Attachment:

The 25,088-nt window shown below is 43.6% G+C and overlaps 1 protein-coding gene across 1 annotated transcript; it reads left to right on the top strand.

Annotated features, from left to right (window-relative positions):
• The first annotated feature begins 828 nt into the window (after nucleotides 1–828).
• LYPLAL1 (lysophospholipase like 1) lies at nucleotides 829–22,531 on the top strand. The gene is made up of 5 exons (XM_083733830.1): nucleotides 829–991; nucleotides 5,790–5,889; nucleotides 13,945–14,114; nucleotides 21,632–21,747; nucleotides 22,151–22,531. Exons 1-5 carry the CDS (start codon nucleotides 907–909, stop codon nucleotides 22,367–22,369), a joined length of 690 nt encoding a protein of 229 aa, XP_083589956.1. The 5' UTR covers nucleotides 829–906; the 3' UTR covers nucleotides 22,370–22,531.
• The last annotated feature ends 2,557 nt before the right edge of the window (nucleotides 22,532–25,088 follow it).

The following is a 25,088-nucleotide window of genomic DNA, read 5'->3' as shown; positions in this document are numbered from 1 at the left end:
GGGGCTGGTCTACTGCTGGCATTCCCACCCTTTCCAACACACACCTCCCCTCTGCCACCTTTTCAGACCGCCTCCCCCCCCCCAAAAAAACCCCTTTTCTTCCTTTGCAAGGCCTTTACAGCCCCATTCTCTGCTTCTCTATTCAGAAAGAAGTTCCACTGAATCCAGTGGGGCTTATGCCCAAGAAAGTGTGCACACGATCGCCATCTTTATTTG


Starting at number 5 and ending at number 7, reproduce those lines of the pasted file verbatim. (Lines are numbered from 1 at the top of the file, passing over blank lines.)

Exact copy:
• The last annotated feature ends 2,557 nt before the right edge of the window (nucleotides 22,532–25,088 follow it).

The following is a 25,088-nucleotide window of genomic DNA, read 5'->3' as shown; positions in this document are numbered from 1 at the left end:
GGGGCTGGTCTACTGCTGGCATTCCCACCCTTTCCAACACACACCTCCCCTCTGCCACCTTTTCAGACCGCCTCCCCCCCCCCAAAAAAACCCCTTTTCTTCCTTTGCAAGGCCTTTACAGCCCCATTCTCTGCTTCTCTATTCAGAAAGAAGTTCCACTGAATCCAGTGGGGCTTATGCCCAAGAAAGTGTGCACACGATCGCCATCTTTATTTG